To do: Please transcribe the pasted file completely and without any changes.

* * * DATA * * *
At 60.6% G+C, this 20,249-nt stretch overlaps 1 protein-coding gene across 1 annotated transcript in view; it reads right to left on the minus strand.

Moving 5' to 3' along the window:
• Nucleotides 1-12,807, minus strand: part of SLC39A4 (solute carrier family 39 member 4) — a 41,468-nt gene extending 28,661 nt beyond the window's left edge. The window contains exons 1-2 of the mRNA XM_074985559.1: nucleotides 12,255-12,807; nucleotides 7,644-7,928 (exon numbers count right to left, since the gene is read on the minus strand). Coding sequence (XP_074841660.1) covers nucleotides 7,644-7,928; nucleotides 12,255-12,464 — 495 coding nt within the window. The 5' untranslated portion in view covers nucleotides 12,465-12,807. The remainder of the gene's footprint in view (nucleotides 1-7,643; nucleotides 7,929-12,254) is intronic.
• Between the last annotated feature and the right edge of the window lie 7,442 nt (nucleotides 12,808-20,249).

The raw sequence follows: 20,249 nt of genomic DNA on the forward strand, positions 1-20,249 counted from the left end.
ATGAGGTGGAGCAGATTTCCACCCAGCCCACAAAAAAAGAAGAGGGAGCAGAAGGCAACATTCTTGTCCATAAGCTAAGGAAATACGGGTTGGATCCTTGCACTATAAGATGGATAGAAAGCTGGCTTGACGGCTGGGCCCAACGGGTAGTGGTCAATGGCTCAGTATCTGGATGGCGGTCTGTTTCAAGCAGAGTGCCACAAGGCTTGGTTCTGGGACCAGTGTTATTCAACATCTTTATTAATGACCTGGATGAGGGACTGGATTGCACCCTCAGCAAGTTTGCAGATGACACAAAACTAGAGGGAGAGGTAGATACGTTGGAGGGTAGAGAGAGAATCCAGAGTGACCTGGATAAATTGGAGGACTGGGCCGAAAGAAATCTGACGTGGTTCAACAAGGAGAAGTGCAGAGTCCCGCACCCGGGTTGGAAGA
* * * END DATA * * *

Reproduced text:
At 60.6% G+C, this 20,249-nt stretch overlaps 1 protein-coding gene across 1 annotated transcript in view; it reads right to left on the minus strand.

Moving 5' to 3' along the window:
• Nucleotides 1-12,807, minus strand: part of SLC39A4 (solute carrier family 39 member 4) — a 41,468-nt gene extending 28,661 nt beyond the window's left edge. The window contains exons 1-2 of the mRNA XM_074985559.1: nucleotides 12,255-12,807; nucleotides 7,644-7,928 (exon numbers count right to left, since the gene is read on the minus strand). Coding sequence (XP_074841660.1) covers nucleotides 7,644-7,928; nucleotides 12,255-12,464 — 495 coding nt within the window. The 5' untranslated portion in view covers nucleotides 12,465-12,807. The remainder of the gene's footprint in view (nucleotides 1-7,643; nucleotides 7,929-12,254) is intronic.
• Between the last annotated feature and the right edge of the window lie 7,442 nt (nucleotides 12,808-20,249).

The raw sequence follows: 20,249 nt of genomic DNA on the forward strand, positions 1-20,249 counted from the left end.
ATGAGGTGGAGCAGATTTCCACCCAGCCCACAAAAAAAGAAGAGGGAGCAGAAGGCAACATTCTTGTCCATAAGCTAAGGAAATACGGGTTGGATCCTTGCACTATAAGATGGATAGAAAGCTGGCTTGACGGCTGGGCCCAACGGGTAGTGGTCAATGGCTCAGTATCTGGATGGCGGTCTGTTTCAAGCAGAGTGCCACAAGGCTTGGTTCTGGGACCAGTGTTATTCAACATCTTTATTAATGACCTGGATGAGGGACTGGATTGCACCCTCAGCAAGTTTGCAGATGACACAAAACTAGAGGGAGAGGTAGATACGTTGGAGGGTAGAGAGAGAATCCAGAGTGACCTGGATAAATTGGAGGACTGGGCCGAAAGAAATCTGACGTGGTTCAACAAGGAGAAGTGCAGAGTCCCGCACCCGGGTTGGAAGA